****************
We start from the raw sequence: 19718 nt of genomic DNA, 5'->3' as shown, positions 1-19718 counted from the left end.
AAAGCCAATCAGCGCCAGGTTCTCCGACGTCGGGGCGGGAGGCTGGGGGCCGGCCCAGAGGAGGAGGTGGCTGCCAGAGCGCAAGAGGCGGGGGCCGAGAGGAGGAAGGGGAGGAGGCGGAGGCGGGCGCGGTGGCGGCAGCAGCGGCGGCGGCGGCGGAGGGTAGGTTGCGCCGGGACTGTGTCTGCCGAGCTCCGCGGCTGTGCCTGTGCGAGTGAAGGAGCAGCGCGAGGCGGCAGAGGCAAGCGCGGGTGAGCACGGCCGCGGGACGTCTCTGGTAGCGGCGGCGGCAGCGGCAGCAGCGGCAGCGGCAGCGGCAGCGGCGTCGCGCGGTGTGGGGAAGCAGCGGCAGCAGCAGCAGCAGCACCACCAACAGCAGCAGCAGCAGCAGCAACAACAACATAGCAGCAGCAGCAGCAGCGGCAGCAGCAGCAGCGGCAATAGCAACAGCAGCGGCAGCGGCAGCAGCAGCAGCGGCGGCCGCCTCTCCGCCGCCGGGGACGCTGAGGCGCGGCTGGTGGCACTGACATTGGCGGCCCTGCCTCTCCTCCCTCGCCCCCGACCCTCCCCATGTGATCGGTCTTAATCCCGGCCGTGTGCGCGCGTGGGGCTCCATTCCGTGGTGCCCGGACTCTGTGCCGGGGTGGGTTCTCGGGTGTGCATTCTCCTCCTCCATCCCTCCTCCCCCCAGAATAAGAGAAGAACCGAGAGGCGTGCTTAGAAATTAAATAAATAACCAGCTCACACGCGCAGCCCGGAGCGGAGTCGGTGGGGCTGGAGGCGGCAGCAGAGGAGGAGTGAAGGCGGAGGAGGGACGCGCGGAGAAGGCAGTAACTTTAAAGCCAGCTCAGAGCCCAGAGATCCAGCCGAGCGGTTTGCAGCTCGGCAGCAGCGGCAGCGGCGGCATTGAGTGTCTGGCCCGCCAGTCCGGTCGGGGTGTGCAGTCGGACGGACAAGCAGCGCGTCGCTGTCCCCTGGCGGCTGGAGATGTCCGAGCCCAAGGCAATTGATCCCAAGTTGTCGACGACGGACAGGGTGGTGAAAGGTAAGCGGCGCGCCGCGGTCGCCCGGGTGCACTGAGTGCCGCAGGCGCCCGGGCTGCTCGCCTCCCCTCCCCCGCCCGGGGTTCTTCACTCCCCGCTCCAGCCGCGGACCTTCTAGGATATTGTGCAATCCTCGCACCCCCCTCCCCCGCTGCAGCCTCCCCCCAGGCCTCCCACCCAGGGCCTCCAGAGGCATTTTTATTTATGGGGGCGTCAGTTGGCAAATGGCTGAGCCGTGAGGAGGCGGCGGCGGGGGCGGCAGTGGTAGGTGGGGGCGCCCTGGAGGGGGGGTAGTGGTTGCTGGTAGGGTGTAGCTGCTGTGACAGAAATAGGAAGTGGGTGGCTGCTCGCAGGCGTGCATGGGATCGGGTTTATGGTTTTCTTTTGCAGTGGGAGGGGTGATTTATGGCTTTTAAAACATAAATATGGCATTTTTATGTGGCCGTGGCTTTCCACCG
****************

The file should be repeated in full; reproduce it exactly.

We start from the raw sequence: 19718 nt of genomic DNA, 5'->3' as shown, positions 1-19718 counted from the left end.
AAAGCCAATCAGCGCCAGGTTCTCCGACGTCGGGGCGGGAGGCTGGGGGCCGGCCCAGAGGAGGAGGTGGCTGCCAGAGCGCAAGAGGCGGGGGCCGAGAGGAGGAAGGGGAGGAGGCGGAGGCGGGCGCGGTGGCGGCAGCAGCGGCGGCGGCGGCGGAGGGTAGGTTGCGCCGGGACTGTGTCTGCCGAGCTCCGCGGCTGTGCCTGTGCGAGTGAAGGAGCAGCGCGAGGCGGCAGAGGCAAGCGCGGGTGAGCACGGCCGCGGGACGTCTCTGGTAGCGGCGGCGGCAGCGGCAGCAGCGGCAGCGGCAGCGGCAGCGGCGTCGCGCGGTGTGGGGAAGCAGCGGCAGCAGCAGCAGCAGCACCACCAACAGCAGCAGCAGCAGCAGCAACAACAACATAGCAGCAGCAGCAGCAGCGGCAGCAGCAGCAGCGGCAATAGCAACAGCAGCGGCAGCGGCAGCAGCAGCAGCGGCGGCCGCCTCTCCGCCGCCGGGGACGCTGAGGCGCGGCTGGTGGCACTGACATTGGCGGCCCTGCCTCTCCTCCCTCGCCCCCGACCCTCCCCATGTGATCGGTCTTAATCCCGGCCGTGTGCGCGCGTGGGGCTCCATTCCGTGGTGCCCGGACTCTGTGCCGGGGTGGGTTCTCGGGTGTGCATTCTCCTCCTCCATCCCTCCTCCCCCCAGAATAAGAGAAGAACCGAGAGGCGTGCTTAGAAATTAAATAAATAACCAGCTCACACGCGCAGCCCGGAGCGGAGTCGGTGGGGCTGGAGGCGGCAGCAGAGGAGGAGTGAAGGCGGAGGAGGGACGCGCGGAGAAGGCAGTAACTTTAAAGCCAGCTCAGAGCCCAGAGATCCAGCCGAGCGGTTTGCAGCTCGGCAGCAGCGGCAGCGGCGGCATTGAGTGTCTGGCCCGCCAGTCCGGTCGGGGTGTGCAGTCGGACGGACAAGCAGCGCGTCGCTGTCCCCTGGCGGCTGGAGATGTCCGAGCCCAAGGCAATTGATCCCAAGTTGTCGACGACGGACAGGGTGGTGAAAGGTAAGCGGCGCGCCGCGGTCGCCCGGGTGCACTGAGTGCCGCAGGCGCCCGGGCTGCTCGCCTCCCCTCCCCCGCCCGGGGTTCTTCACTCCCCGCTCCAGCCGCGGACCTTCTAGGATATTGTGCAATCCTCGCACCCCCCTCCCCCGCTGCAGCCTCCCCCCAGGCCTCCCACCCAGGGCCTCCAGAGGCATTTTTATTTATGGGGGCGTCAGTTGGCAAATGGCTGAGCCGTGAGGAGGCGGCGGCGGGGGCGGCAGTGGTAGGTGGGGGCGCCCTGGAGGGGGGGTAGTGGTTGCTGGTAGGGTGTAGCTGCTGTGACAGAAATAGGAAGTGGGTGGCTGCTCGCAGGCGTGCATGGGATCGGGTTTATGGTTTTCTTTTGCAGTGGGAGGGGTGATTTATGGCTTTTAAAACATAAATATGGCATTTTTATGTGGCCGTGGCTTTCCACCG